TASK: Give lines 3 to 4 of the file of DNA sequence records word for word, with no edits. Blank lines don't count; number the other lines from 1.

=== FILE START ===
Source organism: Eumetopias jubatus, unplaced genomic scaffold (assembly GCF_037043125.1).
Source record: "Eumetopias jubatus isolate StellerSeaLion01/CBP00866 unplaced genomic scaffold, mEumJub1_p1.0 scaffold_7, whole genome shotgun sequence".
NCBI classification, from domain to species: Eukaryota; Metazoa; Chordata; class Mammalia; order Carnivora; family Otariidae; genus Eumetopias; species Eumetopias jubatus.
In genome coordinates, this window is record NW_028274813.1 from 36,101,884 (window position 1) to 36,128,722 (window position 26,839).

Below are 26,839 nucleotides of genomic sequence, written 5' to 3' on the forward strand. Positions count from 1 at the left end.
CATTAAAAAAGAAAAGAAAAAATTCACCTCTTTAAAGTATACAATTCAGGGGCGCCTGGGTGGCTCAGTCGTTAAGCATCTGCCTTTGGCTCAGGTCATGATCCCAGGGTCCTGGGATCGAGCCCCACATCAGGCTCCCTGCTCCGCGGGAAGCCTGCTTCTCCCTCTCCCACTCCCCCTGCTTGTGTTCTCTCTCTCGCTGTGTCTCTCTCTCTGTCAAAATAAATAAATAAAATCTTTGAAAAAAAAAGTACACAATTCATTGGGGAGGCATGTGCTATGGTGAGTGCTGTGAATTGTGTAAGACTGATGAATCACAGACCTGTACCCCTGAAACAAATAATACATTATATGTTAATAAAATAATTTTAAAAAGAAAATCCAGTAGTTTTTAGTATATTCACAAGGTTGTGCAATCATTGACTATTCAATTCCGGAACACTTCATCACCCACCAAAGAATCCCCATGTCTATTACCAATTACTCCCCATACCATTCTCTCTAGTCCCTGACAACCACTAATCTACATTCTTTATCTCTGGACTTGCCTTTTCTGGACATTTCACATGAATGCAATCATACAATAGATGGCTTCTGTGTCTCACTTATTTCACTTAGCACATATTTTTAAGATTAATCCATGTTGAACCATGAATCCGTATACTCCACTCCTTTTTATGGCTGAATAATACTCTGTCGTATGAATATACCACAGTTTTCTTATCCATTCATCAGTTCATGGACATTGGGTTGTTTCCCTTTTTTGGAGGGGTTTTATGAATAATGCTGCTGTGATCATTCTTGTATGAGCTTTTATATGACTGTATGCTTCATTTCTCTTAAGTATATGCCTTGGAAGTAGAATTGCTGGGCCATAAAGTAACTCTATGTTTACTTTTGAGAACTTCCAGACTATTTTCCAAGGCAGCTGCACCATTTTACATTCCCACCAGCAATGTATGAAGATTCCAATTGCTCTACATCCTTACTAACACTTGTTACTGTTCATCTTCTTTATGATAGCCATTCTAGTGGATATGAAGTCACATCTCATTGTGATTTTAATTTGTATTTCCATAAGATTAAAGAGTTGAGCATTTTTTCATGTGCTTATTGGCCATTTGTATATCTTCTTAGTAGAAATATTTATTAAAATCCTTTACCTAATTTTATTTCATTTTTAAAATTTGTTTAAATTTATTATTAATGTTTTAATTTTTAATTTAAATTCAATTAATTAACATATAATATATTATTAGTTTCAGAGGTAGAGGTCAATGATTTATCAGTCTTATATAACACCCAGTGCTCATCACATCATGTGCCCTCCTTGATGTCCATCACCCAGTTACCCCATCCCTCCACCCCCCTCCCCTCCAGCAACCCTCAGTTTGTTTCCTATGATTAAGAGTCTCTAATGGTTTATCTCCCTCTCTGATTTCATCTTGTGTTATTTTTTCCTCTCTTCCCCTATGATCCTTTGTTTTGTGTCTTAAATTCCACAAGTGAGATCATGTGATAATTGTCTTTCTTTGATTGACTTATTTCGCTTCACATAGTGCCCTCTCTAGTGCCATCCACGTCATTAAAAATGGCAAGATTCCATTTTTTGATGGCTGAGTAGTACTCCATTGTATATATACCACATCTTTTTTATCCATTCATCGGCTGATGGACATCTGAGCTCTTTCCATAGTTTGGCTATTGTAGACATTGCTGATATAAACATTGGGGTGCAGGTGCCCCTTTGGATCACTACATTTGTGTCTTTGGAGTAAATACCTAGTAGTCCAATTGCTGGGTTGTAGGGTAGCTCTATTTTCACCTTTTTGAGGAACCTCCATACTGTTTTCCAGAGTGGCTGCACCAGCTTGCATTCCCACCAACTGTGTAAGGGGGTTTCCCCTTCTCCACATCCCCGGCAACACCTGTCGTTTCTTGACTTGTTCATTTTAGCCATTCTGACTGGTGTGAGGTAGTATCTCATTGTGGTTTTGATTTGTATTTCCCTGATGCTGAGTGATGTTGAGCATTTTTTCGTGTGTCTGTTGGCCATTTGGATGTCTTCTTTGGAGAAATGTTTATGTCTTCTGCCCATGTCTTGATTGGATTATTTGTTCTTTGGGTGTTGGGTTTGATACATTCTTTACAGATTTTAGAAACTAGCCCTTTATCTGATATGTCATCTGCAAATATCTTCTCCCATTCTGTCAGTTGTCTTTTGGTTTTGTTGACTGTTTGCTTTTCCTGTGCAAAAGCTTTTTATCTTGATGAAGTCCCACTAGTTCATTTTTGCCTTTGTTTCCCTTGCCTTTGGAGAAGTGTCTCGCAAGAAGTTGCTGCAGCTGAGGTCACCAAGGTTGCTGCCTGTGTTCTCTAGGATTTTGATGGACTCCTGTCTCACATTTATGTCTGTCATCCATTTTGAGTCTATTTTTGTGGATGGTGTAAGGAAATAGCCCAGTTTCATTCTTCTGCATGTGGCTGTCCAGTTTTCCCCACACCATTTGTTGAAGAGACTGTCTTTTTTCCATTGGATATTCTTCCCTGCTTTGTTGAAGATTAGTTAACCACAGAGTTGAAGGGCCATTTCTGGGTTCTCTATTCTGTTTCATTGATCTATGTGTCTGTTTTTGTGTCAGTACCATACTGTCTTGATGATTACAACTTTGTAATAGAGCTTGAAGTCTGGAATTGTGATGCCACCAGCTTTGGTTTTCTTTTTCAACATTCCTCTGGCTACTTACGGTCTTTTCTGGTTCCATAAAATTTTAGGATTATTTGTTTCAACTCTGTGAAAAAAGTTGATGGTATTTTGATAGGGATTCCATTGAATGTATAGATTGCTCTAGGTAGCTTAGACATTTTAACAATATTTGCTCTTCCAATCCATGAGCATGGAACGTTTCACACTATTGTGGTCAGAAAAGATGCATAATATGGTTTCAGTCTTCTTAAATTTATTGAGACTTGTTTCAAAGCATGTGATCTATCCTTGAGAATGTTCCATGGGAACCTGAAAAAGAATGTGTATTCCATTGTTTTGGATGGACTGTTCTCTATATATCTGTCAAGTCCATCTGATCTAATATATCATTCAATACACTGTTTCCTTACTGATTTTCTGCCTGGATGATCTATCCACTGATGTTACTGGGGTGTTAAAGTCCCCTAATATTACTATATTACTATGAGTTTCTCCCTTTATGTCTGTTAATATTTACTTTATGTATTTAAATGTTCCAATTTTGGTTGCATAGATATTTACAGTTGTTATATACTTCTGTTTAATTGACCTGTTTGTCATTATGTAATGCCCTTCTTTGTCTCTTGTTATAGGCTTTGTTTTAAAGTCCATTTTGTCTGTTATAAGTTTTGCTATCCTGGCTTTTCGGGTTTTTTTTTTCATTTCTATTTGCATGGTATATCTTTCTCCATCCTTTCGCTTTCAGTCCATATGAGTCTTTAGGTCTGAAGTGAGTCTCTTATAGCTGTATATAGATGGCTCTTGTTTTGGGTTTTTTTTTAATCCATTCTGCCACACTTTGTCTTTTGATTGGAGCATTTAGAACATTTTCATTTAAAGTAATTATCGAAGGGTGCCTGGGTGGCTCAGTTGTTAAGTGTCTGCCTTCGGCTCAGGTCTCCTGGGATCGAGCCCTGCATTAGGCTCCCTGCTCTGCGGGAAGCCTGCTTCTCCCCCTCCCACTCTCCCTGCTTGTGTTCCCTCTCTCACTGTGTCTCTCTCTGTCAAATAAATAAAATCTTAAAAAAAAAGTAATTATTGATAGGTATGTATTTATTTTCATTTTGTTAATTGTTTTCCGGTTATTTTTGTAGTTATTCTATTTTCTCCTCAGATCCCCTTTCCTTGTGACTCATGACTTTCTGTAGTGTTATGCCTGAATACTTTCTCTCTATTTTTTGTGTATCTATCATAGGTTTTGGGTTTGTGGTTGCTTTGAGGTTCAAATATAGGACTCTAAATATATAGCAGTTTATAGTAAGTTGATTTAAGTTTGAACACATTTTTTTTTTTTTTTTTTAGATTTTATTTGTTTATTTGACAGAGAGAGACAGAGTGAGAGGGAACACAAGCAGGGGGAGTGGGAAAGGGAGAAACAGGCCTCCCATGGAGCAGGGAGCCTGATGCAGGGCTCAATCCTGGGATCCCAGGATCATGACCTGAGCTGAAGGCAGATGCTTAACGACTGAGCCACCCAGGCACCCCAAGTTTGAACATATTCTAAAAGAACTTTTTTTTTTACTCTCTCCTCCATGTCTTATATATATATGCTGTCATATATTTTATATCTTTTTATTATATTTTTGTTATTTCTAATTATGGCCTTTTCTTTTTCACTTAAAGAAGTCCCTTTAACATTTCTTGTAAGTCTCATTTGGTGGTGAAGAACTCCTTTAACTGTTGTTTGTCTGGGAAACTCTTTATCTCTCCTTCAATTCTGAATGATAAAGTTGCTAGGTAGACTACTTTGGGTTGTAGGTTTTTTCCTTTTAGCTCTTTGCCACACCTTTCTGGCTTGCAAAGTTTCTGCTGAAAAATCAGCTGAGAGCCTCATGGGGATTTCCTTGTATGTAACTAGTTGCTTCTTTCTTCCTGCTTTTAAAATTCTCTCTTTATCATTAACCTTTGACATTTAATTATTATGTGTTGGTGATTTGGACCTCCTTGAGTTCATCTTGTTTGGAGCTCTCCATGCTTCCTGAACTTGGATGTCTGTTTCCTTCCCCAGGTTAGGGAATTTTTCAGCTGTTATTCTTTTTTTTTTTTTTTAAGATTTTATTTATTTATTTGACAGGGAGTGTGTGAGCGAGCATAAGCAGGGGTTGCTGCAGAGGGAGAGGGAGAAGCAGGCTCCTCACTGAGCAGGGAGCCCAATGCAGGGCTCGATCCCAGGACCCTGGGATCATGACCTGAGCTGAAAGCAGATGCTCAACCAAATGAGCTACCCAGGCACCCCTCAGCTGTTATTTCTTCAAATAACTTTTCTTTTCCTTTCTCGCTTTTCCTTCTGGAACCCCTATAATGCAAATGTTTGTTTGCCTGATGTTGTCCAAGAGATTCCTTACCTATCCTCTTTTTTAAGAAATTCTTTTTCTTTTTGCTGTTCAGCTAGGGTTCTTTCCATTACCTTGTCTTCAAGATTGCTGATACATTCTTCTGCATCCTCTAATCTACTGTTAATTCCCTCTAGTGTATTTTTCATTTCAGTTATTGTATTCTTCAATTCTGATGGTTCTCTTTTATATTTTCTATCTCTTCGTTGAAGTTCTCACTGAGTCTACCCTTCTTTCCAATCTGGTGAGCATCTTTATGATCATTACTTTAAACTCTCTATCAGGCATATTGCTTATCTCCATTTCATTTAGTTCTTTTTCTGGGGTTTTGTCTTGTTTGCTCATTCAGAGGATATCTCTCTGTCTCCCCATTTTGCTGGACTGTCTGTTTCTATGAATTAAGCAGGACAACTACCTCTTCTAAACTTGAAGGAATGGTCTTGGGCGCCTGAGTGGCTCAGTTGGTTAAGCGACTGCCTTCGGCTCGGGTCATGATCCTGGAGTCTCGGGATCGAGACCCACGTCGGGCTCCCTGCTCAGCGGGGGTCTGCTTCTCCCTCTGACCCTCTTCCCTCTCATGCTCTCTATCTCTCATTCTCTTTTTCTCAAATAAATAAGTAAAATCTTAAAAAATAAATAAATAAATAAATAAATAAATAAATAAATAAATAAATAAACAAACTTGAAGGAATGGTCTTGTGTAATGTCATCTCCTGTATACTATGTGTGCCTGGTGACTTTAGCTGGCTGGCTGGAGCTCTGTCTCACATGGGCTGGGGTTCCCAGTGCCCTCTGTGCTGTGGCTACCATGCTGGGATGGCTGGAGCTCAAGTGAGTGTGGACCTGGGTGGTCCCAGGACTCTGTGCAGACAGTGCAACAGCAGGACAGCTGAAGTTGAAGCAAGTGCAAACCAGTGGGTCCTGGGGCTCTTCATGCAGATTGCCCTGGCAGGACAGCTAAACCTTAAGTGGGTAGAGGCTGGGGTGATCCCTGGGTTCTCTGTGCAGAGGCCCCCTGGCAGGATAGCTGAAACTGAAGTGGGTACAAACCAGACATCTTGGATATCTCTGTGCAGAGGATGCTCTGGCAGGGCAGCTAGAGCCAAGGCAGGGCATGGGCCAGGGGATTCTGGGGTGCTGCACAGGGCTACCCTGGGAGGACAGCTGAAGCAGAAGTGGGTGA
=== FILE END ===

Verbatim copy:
NCBI classification, from domain to species: Eukaryota; Metazoa; Chordata; class Mammalia; order Carnivora; family Otariidae; genus Eumetopias; species Eumetopias jubatus.
In genome coordinates, this window is record NW_028274813.1 from 36,101,884 (window position 1) to 36,128,722 (window position 26,839).